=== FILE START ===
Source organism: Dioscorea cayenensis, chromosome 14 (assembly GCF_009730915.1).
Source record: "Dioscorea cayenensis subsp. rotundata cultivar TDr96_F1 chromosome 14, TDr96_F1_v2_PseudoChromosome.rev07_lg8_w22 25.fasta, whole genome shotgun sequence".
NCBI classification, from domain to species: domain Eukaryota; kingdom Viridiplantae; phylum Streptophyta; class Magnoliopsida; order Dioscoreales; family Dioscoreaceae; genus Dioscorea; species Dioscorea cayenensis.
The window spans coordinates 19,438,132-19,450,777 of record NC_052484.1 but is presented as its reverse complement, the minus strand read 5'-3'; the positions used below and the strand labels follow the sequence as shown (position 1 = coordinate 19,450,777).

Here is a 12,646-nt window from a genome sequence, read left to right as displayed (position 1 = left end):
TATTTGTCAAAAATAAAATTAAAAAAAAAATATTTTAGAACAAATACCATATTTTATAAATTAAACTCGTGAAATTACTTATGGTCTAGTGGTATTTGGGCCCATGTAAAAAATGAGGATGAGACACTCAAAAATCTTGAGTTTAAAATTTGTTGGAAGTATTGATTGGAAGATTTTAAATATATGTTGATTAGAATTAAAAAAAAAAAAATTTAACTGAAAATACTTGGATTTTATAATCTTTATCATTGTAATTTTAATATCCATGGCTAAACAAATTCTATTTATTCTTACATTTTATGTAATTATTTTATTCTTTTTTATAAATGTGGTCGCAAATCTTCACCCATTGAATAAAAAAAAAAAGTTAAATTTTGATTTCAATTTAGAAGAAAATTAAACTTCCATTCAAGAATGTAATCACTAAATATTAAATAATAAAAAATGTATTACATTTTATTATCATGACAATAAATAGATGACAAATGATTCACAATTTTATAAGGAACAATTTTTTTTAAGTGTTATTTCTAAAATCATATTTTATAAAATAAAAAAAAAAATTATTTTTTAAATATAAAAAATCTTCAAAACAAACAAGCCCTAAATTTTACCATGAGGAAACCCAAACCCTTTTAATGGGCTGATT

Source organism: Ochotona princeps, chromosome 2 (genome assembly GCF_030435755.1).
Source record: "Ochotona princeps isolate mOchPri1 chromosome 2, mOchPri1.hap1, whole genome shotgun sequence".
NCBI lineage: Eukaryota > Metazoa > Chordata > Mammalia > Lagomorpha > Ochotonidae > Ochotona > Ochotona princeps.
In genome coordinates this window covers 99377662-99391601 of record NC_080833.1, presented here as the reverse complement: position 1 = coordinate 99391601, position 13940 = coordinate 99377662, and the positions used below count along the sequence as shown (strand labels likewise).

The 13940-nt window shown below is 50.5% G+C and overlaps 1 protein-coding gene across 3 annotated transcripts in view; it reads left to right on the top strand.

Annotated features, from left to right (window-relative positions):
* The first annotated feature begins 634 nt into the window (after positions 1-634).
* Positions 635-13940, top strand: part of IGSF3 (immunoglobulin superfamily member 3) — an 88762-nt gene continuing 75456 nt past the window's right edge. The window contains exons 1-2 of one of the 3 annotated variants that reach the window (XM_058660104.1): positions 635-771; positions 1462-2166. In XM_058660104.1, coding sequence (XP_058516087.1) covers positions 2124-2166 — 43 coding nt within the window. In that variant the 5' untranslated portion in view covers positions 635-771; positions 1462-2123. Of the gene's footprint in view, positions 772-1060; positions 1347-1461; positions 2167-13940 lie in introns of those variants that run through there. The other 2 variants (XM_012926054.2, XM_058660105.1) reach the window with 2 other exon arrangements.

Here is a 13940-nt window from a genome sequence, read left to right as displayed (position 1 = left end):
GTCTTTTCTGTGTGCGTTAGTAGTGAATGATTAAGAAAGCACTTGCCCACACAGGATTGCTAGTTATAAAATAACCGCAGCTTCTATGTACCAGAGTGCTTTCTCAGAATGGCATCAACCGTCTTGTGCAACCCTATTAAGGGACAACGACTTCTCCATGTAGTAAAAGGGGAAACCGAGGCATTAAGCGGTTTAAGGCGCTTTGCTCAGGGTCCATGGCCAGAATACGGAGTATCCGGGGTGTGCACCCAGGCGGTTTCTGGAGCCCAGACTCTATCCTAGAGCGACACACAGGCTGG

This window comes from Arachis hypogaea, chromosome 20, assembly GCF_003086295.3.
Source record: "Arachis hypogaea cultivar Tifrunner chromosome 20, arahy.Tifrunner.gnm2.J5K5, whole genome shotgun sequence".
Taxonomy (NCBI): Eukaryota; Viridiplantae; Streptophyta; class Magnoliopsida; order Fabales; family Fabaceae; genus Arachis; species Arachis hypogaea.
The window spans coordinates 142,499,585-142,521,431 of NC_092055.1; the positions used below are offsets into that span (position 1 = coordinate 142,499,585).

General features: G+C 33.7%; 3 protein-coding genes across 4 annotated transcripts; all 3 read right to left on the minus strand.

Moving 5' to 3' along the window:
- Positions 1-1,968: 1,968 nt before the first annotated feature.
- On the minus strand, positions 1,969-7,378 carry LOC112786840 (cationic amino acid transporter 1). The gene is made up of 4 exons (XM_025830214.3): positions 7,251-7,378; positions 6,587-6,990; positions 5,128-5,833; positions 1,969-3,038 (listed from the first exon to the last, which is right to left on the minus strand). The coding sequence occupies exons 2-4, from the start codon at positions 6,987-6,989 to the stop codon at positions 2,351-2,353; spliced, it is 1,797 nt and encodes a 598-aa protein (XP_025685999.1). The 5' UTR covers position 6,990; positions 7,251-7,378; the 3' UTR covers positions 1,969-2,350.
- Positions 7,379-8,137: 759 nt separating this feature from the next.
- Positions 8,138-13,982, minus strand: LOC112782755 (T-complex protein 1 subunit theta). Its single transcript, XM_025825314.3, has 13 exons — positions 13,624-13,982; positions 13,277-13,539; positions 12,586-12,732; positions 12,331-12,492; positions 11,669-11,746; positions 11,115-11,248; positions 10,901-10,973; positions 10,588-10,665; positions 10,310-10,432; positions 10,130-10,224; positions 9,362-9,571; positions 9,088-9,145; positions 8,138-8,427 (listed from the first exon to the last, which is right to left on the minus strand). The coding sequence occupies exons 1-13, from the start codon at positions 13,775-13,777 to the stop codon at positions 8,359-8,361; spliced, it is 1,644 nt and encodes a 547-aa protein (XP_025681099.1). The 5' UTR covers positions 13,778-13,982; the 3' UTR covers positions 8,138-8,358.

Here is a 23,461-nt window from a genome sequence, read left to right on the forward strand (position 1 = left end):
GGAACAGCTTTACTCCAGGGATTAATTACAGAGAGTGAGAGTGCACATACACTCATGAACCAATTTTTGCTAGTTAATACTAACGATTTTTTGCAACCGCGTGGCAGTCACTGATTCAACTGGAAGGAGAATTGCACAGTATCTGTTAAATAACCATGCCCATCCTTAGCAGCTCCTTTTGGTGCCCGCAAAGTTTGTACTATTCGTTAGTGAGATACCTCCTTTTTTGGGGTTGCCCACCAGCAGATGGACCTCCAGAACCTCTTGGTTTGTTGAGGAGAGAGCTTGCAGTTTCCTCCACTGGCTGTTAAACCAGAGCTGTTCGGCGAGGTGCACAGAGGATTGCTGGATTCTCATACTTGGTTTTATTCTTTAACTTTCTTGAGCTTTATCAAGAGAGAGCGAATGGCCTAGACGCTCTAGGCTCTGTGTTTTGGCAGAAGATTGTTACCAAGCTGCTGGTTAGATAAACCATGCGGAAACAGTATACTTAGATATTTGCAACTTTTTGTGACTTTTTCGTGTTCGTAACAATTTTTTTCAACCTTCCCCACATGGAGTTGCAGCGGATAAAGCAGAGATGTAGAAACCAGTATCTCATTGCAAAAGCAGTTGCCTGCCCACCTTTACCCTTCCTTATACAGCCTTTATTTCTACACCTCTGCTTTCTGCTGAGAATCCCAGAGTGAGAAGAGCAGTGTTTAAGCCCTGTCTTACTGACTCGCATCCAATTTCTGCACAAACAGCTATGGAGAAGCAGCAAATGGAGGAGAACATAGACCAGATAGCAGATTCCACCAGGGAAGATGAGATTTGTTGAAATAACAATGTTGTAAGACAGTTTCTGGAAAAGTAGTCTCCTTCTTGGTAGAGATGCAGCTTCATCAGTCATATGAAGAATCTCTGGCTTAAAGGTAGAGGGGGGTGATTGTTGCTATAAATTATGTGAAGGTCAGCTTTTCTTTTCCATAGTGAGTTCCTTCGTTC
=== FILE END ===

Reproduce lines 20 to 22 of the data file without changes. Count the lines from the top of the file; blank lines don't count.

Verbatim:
The window spans coordinates 142,499,585-142,521,431 of NC_092055.1; the positions used below are offsets into that span (position 1 = coordinate 142,499,585).

General features: G+C 33.7%; 3 protein-coding genes across 4 annotated transcripts; all 3 read right to left on the minus strand.

Moving 5' to 3' along the window: